City tells families in Section 8 program to downsize apartments or pay more rent
By Stephen Witt
The sequester in Washington has forced the city’s Department of Housing Preservation and Development (HPD) to adopt new regulations on residents living in Section 8 subsidized housing to downsize to smaller apartments or risk paying more money.
Section 8 vouchers is a federal program administered by HPD, in which low-income residents pay a third of their income for rent and the rest of the money is paid by the program.
Among those facing downsizing are seniors living alone who must move from a one-bedroom to a studio, single parents with one child from a two-bedroom to a one-bedroom, and parents with two children from a three-bedroom to a two-bedroom apartment.
HPD’s Section 8 program is the fifth-largest in the United States and administers roughly 33,000 Section 8 vouchers in all five boroughs. Over 9,000 landlords currently participate in the program.
According to an HPD source, the federal sequester slashed HPD’s Section 8 budget by about $35 million this year. Even after spending down all of the agencies existing Section 8 reserves to try and offset the effects, HPD will still have a significant deficit for this calendar year.
The agency projects the federal government to cut about $40 million for 2014 and for every subsequent year if Congress does not end the sequester.
The initial $35 million cut for 2013 equates to roughly 2,900 voucher-holding families, but will not affect any of them this year as HPD spends down its reserves.
However, HPD expressed grave concerns about 2014 and beyond after the reserves are spent. If the sequestration continues unabated by Congress, the loss of funding for HPD will equal about 3,300 households annually that will not be able to get Section 8.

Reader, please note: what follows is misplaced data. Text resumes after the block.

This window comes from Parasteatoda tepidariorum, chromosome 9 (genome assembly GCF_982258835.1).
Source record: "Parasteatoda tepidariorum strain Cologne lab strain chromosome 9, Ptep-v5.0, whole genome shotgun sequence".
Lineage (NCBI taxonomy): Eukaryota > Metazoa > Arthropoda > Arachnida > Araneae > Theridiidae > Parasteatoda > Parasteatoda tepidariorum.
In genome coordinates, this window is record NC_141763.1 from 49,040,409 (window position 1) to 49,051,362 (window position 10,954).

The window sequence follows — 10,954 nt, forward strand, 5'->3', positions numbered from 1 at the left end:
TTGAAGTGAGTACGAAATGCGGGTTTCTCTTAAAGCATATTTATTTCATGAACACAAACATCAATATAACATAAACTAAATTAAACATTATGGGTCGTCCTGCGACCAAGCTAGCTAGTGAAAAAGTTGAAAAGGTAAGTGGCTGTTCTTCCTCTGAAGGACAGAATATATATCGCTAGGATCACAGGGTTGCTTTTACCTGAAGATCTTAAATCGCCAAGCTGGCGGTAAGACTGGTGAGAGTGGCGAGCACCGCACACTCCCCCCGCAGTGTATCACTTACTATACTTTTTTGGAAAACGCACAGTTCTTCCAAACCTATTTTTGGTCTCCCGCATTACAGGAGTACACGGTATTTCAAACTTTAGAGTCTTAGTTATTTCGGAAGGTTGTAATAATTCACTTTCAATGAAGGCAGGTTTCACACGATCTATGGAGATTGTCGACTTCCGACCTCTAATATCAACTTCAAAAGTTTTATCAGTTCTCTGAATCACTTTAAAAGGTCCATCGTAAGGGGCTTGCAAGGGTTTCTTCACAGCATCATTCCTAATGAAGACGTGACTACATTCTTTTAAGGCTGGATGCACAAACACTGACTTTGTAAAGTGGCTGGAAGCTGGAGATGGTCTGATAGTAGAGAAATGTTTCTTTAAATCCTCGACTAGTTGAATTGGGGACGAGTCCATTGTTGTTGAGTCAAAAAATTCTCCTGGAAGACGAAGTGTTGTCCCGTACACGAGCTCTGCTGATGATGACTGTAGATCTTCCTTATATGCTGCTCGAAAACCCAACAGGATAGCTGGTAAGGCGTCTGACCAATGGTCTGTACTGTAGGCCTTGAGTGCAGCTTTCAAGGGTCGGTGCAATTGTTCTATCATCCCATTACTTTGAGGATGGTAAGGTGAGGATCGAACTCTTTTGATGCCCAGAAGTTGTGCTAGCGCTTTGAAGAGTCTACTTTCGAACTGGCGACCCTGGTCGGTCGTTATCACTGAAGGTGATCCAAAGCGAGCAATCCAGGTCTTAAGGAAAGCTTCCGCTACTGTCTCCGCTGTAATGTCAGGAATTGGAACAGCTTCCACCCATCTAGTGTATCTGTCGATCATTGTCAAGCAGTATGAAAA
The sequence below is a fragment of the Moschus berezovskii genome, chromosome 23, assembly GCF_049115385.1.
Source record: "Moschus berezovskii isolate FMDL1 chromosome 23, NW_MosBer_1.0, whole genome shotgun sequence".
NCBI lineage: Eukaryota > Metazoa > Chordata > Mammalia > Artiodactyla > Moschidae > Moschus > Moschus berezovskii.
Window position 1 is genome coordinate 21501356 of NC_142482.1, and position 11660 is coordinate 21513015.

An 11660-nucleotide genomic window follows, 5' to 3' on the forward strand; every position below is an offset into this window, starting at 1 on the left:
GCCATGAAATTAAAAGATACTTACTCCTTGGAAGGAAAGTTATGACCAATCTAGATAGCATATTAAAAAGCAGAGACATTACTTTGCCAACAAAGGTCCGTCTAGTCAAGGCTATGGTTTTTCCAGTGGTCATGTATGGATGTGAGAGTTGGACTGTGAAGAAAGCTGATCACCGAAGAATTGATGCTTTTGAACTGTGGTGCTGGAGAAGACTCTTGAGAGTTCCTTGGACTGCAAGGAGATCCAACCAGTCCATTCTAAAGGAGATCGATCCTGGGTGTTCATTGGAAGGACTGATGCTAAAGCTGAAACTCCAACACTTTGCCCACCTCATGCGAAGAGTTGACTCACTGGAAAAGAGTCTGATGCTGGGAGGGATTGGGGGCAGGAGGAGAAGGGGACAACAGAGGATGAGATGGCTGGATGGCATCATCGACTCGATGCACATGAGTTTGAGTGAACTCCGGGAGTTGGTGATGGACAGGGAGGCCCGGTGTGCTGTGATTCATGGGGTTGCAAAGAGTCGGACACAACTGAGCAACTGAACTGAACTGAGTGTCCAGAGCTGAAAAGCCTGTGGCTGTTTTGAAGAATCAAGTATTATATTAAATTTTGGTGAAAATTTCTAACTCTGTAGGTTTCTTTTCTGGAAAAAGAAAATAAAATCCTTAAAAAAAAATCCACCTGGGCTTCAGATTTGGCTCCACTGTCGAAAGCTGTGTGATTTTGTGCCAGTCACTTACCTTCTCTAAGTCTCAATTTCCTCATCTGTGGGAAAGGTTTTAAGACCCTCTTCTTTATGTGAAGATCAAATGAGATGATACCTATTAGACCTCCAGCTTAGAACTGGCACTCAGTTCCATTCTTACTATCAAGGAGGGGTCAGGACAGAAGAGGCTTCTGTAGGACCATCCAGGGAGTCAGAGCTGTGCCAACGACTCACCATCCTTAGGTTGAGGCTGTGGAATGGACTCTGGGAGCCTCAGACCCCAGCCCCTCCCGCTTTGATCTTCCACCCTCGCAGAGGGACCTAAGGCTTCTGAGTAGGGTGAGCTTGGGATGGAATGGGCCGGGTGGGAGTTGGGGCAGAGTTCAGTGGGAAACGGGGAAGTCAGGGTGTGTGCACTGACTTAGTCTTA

So the HPD source said to stretch the Section 8 budget going forward and not be forced to rescind vouchers from about 2,900 families this year, and 3,300 families going forward they have adopted the new regulations.
“These measures of asking people to relocate to smaller apartments with less expensive rent, or if they choose to stay in the larger apartment to pay more rent, are part of the steps we are taking to reduce the risk of terminating vouchers currently received by these families,” said an HPD spokesperson in an e-mail. “Terminating vouchers is the last thing we want to do and we are resolute in trying to avoid that.”
In the face of the new regulations, some seniors, disabled and low-income tenants participating in the Section 8 program formed the Housing Coalition Against Downsizing (H-CAD), which charges HPD can utilize other ways to close the federal shortfall instead of focusing on downsizing the old, ill and vulnerable.